Taiwan eyes opportunity to leapfrog China in race to join trade pact

Yomiuri Shimbun file photo
Taiwan President Tsai Ing-wen

TAIPEI ? Taiwan President Tsai Ing-wen’s decision to lift the ban on imports of food products from Fukushima and four other prefectures appears to be aimed at getting ahead of China in procedures to join the Comprehensive and Progressive Agreement for Trans-Pacific Partnership (TPP). China applied to join the pact at around the same time as Taipei.

The import ban had been a longstanding issue between Japan and Taiwan.

At a press conference Tuesday, Deng Chen-chung, a minister of Taiwan’s Executive Yuan, said: “Taiwan has shown we can accept the high-level standards of the TPP. This measure will be a big help in joining the trade agreement.”

The pact requires member countries to take measures to secure food safety based on scientific evidence. As the safety of foods produced in the five prefectures has been scientifically proven, some on the Japanese side argued that Taiwan’s import ban did not meet the criteria for membership in the pact.

On Tuesday, Tsai posted messages in Japanese on Twitter, saying “Japan is a trustworthy friend and important trade partner,” and “We hope to work closely together to achieve results.” The tweets appear to reflect expectations that the lifting of the ban will help to strengthen economic ties with Japan.

Taiwan applied to join the trade agreement in September last year, six days after China had submitted its application, creating a situation in which Beijing and Taipei are vying for membership.

Participation in the TPP requires the consent of all member countries. If China joins first, vehement opposition to Taiwan’s membership is almost guaranteed.

Last year, Deng expressed caution about the risk for Taiwan if Beijing got the nod ahead of Taipei.

Taiwan’s latest move helps it get one step ahead of China in the eyes of Japan because China continues to impose import bans on all foods produced in 10 prefectures, including Tokyo, Fukushima and Niigata, with the exception of rice cultivated in Niigata Prefecture.

Courtesy of Taiwan’s Executive Yuan
Ministers of Taiwan’s Executive Yuan announce the lifting of a ban on imports of foods from five Japanese prefectures, including Fukushima Prefecture, in Taipei on Tuesday.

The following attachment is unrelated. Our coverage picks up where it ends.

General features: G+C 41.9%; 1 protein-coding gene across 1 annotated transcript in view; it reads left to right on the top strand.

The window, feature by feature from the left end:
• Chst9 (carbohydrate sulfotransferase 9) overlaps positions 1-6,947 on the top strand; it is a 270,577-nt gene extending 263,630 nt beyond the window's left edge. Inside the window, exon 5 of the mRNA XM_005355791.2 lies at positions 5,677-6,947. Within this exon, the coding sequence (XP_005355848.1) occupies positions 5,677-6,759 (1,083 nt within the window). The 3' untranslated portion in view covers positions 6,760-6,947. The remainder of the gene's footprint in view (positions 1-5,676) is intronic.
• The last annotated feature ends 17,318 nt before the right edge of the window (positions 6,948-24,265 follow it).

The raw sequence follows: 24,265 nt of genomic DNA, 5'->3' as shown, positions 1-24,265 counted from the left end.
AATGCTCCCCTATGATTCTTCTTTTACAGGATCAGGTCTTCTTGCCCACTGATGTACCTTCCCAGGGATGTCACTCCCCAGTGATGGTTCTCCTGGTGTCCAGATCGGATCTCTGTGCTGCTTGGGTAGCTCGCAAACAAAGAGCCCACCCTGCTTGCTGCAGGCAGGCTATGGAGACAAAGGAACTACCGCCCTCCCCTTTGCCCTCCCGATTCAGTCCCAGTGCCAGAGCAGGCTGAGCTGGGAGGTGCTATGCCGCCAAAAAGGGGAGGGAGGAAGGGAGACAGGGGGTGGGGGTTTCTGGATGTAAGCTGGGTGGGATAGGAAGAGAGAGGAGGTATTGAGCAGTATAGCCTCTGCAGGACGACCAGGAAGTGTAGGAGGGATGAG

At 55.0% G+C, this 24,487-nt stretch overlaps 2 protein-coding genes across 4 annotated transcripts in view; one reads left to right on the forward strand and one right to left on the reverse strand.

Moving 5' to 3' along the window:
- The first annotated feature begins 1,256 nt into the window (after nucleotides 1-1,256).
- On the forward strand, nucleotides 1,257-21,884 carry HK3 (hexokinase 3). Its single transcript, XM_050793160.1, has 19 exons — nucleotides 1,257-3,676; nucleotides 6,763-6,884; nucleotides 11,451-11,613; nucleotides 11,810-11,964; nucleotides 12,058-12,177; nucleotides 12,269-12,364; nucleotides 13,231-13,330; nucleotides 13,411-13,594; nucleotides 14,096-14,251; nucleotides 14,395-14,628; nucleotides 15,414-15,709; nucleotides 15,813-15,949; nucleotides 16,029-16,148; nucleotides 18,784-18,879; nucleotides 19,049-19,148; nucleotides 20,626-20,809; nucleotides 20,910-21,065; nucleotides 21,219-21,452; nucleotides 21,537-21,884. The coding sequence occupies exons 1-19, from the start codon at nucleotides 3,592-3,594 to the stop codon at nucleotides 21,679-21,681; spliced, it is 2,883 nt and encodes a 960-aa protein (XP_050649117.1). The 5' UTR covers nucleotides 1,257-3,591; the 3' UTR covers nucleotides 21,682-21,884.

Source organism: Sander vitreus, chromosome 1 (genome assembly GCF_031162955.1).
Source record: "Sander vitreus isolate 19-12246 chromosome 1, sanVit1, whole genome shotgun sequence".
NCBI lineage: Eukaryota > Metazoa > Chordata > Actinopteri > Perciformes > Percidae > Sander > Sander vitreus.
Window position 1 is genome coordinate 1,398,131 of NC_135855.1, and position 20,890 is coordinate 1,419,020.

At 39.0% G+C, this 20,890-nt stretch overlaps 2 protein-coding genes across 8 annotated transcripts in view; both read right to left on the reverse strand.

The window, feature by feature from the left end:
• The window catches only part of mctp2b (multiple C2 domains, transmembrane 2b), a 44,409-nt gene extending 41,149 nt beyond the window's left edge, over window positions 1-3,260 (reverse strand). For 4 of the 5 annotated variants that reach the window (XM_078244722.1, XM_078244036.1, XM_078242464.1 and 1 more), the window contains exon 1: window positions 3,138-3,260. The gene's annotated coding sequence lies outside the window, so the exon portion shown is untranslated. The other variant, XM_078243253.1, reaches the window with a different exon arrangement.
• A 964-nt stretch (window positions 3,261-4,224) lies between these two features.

Taiwan is heavily reliant on trade, and the Tsai administration regards joining the TPP as a pillar of its economic growth strategy.

In December last year, Taipei’s Economic Affairs Ministry reported to the Legislative Yuan that the administration could “expand the scale of imports and exports and promote economic growth” by joining the pact.

It is not easy for Taiwan to sign free trade agreements with other countries, partly because of China’s influential power.

Taiwan was unable to join the Regional Comprehensive Economic Partnership, which went into effect in January this year and which comprises Japan, China, South Korea and member countries of the Association of Southeast Asian Nations.

Improved ties

The fundamentally good relations between Japan and Taiwan might have also encouraged Taipei to lift the import ban.

According to a survey conducted by the Taiwanese Public Opinion Foundation in January, 38.8% of respondents supported the lifting of the ban and 54.6% opposed it. Compared to about five years ago, support rose by about 20 percentage points and opposition fell by about 22 points.

The foundation cited Japan’s assistance to Taiwan with COVID-19 vaccines as a factor in the opinion shift.

China wary of decision

By Seima Oki / Yomiuri Shimbun Correspondent

BEIJING ? China’s Foreign Ministry implicitly criticized Taiwan’s decision to lift its import ban on foods from the five Japanese prefectures at a press conference Tuesday.

Zhao Lijian, deputy director general of the ministry’s Department of Information, said, “The actions of the authorities of the Democratic Progressive Party [the Tsai administration] regarding health and safety issues will not fool the eyes of the people of Taiwan.”

China is wary that Taiwan will use the lifting of the import ban as leverage to accelerate its push to join the TPP.

Beijing is likely to increase its efforts to lobby members of the pact, hoping to avoid a situation in which Taiwan gets accepted before China.

On Feb. 5, Chinese Premier Li Keqiang told Singapore President Halimah Yacob that Beijing wants communication with the TPP member nation regarding pact membership.

However, the hurdles remain high for China, which would need to change its policy of excessive preferential treatment for state-owned enterprises and data protectionism that keeps data within its borders.